Unlike structuralism, functionalism was not a formal school of psychological thought. Rather, it was a label (originally used by Titchener) applied to a general set of assumptions regarding the providence of psychology and a loosely connected set of principles regarding the psychology of consciousness. In many respects, functionalism was defined in terms of its opposition or contrast to structuralism. For example, functionalists believed that psy chology should focus on the functions of mental life (in contrast to the structuralist focus on elemental components); be concerned with using psychology for practical solutions to problems (structuralists were, at best, indifferent to this concern); study not only healthy adult humans (the main focus of attention of structuralists) but also nonhuman animals, children, and nonhealthy individuals; employ a wide range of methodologies to investigate psychological issues (structuralists relied almost totally on introspection); and examine individual differences, rather than being solely concerned, like the structuralists, with the establishment of universal (nomothetic) principles.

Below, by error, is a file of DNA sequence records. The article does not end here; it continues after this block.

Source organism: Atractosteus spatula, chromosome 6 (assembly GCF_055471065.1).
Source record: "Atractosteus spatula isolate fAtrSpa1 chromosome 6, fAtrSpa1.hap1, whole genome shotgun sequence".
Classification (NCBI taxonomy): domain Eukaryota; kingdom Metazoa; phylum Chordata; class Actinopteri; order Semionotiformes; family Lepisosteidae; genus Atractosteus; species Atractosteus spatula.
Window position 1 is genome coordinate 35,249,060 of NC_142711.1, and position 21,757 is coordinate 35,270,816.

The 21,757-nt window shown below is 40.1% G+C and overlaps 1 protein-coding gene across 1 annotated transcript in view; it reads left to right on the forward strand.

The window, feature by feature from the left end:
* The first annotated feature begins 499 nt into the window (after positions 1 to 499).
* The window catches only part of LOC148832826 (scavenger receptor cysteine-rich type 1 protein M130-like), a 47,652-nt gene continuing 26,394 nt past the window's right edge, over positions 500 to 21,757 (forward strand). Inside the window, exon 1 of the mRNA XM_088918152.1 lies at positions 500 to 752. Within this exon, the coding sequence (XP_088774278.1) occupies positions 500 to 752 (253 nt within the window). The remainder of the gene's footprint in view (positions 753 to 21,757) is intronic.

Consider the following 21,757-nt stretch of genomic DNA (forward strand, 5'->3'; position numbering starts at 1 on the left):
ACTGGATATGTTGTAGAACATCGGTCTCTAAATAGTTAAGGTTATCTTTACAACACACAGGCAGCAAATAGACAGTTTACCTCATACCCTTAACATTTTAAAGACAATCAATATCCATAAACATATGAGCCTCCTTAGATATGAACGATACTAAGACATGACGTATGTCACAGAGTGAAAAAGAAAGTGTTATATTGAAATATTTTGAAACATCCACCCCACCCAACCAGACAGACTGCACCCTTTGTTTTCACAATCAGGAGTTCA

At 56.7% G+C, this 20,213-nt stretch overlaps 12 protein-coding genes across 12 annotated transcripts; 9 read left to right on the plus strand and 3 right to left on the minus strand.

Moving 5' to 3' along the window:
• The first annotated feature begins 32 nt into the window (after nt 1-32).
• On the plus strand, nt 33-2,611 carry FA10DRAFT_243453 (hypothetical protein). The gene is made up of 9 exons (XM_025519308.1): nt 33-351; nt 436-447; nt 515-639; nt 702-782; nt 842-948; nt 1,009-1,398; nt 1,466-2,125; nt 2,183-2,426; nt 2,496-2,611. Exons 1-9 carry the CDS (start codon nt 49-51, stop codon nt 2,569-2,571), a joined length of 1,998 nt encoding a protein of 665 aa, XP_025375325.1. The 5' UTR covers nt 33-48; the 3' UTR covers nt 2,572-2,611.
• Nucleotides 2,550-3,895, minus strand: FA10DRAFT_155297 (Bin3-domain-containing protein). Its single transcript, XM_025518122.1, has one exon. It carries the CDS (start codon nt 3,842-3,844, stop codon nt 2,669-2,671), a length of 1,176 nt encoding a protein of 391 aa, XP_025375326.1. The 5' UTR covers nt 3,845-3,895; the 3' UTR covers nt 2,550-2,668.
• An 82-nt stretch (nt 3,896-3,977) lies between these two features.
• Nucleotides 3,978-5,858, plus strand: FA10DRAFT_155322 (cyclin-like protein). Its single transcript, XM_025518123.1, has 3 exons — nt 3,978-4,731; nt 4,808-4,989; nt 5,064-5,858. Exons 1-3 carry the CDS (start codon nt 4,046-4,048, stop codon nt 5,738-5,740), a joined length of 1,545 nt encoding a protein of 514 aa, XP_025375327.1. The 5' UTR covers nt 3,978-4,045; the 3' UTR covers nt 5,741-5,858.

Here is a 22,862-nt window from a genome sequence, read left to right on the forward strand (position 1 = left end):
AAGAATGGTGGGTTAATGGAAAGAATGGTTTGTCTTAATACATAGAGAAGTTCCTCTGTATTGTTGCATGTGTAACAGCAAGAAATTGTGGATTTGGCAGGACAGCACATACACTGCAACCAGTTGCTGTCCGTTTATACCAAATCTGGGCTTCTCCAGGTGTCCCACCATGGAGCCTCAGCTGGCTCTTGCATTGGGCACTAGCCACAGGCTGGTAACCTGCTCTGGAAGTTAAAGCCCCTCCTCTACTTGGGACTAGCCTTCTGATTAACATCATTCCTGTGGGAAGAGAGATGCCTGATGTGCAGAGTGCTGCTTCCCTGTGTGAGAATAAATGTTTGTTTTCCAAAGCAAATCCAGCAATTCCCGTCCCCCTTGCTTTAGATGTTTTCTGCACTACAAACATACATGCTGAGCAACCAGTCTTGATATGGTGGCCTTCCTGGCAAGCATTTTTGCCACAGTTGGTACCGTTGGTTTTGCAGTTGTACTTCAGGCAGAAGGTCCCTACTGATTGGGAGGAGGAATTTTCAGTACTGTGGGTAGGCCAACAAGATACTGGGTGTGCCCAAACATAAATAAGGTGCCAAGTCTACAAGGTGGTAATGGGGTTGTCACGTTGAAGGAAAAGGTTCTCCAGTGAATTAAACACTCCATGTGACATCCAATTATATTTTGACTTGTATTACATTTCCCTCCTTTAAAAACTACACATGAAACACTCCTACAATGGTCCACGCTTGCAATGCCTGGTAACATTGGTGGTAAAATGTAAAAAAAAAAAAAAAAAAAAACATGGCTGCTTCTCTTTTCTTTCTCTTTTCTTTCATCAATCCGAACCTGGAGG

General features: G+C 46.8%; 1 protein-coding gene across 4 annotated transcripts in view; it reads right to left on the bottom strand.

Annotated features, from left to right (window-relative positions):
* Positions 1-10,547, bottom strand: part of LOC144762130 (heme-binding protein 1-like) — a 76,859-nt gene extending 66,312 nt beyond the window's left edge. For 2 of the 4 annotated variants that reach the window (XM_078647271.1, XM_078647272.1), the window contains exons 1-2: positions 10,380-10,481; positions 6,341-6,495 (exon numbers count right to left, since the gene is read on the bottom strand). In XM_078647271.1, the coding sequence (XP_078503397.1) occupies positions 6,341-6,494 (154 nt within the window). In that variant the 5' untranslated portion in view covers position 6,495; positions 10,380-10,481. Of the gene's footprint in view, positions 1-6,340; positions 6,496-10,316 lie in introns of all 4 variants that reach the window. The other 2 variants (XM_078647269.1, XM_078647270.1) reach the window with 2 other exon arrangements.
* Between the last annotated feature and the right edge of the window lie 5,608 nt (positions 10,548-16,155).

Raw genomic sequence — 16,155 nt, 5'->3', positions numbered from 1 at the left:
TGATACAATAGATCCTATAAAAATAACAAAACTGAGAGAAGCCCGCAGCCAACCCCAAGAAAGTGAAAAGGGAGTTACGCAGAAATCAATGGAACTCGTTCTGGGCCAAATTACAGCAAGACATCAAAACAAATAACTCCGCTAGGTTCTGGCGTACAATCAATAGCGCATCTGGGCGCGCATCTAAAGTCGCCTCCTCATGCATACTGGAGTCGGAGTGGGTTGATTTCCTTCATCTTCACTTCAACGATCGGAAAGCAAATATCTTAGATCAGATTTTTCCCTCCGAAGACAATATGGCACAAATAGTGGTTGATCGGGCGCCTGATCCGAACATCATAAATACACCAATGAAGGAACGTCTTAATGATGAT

While structuralism was imported to the United States by a British scholar (Titchener) who received his psychological training in Germany (under Wundt), functionalism had a distinctly American flair. The American Zeitgeist at the time emphasized pragmatism and individuality. Such qualities made American psychologists especially receptive to the revolutionary work of Charles Darwin (1809-1882) on evolution and its subsequent application (as "social Darwinism") by anthropologist Herbert Spencer (1820-1903) to education, business, government, and other social institutions. Other important developments that influenced functionalism include work by Sir Francis Galton (1822-1911) on individual differences in mental abilities and the work on animal psychology by George Romanes (1848-1894) and C. Lloyd Morgan (1852-1936).
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